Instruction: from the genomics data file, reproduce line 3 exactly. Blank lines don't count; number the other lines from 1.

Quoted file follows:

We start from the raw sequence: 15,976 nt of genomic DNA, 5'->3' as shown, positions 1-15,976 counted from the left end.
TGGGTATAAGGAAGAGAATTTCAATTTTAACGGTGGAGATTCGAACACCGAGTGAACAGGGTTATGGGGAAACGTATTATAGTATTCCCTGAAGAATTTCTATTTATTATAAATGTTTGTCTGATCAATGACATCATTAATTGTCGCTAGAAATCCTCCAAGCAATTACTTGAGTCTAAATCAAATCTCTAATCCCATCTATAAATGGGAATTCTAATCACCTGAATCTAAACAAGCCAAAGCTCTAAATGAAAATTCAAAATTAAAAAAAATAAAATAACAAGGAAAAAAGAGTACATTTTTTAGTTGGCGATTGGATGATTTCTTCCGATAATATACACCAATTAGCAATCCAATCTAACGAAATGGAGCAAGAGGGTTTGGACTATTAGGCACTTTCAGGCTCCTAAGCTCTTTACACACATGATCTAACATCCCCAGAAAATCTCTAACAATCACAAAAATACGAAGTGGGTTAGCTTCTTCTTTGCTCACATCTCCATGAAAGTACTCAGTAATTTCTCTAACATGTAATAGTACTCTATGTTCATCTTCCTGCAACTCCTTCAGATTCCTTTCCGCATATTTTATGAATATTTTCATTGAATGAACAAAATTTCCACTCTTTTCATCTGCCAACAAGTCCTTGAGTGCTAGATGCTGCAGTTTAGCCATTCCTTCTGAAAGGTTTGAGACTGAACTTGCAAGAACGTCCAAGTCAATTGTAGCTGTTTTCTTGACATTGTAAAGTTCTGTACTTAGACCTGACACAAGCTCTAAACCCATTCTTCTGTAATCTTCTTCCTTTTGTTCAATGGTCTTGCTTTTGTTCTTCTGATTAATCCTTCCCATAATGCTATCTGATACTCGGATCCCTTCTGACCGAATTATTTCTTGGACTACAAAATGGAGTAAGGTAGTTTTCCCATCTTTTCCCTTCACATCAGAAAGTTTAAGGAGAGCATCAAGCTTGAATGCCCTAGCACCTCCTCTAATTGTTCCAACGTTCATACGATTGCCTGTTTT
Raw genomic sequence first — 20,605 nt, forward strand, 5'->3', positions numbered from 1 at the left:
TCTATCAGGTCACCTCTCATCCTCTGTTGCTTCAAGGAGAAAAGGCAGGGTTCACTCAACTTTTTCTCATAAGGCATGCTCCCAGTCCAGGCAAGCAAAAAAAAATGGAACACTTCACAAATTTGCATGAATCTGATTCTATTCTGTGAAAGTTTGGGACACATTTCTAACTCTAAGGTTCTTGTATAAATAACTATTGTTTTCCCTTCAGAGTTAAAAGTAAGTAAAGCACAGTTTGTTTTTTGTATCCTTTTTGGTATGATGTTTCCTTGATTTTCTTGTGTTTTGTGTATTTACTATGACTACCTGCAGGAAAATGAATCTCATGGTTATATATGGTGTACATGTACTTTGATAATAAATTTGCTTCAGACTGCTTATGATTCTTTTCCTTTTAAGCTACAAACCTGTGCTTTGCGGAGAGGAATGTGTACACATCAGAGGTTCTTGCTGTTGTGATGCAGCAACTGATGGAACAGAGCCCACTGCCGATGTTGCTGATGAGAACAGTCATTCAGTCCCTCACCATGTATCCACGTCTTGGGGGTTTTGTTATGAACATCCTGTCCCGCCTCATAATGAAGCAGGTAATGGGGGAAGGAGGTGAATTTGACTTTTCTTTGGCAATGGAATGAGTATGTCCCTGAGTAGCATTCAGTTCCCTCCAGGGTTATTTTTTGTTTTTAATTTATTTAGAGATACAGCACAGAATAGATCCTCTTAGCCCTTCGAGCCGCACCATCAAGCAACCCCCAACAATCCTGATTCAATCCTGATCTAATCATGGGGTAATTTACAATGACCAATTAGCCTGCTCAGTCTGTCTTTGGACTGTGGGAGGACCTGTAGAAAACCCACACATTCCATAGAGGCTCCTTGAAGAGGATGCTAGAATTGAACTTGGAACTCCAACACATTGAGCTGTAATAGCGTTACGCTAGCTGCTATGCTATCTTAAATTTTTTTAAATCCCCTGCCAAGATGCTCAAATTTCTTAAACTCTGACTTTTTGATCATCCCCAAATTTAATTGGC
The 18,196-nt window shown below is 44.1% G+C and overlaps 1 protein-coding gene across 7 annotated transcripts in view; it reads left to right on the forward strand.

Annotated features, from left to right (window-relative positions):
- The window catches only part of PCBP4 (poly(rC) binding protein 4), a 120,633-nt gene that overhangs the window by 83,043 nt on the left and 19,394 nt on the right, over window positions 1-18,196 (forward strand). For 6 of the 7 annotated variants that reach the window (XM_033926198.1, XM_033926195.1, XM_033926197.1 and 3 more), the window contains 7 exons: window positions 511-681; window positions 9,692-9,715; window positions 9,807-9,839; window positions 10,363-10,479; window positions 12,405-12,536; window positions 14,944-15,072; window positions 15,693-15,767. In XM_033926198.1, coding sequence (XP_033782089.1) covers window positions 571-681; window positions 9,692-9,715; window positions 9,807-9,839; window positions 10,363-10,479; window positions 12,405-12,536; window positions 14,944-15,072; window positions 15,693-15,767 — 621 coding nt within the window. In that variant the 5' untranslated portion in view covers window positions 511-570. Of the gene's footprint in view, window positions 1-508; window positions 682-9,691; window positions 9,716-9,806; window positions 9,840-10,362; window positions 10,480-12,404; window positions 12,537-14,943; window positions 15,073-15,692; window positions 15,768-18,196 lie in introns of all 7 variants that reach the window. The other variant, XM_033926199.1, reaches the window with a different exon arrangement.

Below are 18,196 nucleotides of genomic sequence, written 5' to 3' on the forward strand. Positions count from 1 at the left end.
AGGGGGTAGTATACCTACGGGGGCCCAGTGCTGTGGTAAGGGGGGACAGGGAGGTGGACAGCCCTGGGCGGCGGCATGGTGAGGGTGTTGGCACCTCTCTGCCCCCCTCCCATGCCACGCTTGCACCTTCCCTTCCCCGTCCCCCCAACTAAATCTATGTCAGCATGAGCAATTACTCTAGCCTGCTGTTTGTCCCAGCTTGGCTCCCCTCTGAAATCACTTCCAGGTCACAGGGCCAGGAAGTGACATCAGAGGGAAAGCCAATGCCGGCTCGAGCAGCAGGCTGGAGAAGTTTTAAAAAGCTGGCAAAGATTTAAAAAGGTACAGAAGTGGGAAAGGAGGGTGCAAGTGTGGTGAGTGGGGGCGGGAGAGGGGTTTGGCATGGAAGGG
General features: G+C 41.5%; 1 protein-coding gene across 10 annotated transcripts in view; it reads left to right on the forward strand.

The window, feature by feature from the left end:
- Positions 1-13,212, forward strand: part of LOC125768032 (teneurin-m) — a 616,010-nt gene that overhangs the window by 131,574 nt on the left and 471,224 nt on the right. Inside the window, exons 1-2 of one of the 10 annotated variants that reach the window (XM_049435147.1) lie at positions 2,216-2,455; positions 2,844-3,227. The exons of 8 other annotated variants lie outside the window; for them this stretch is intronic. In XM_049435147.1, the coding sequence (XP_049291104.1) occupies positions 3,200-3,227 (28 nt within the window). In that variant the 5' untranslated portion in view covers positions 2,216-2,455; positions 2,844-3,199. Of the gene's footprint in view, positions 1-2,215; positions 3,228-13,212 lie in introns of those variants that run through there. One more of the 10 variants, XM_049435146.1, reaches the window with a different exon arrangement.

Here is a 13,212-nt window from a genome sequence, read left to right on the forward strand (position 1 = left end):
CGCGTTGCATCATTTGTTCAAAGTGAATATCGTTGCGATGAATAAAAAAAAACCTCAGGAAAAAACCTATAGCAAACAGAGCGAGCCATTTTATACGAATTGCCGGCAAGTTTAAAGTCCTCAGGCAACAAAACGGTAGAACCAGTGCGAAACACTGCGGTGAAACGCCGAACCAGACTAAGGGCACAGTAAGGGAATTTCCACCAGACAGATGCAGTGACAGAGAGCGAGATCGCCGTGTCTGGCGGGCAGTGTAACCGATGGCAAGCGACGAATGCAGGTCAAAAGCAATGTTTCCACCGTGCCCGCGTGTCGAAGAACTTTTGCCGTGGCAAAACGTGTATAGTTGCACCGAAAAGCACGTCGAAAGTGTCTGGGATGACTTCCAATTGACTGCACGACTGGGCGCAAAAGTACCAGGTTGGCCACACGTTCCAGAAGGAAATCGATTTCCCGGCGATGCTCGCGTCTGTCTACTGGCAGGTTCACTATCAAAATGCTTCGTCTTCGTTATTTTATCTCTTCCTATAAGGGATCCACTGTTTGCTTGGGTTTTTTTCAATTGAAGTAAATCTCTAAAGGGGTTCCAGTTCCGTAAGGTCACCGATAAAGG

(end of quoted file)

Raw genomic sequence first — 20,605 nt, forward strand, 5'->3', positions numbered from 1 at the left: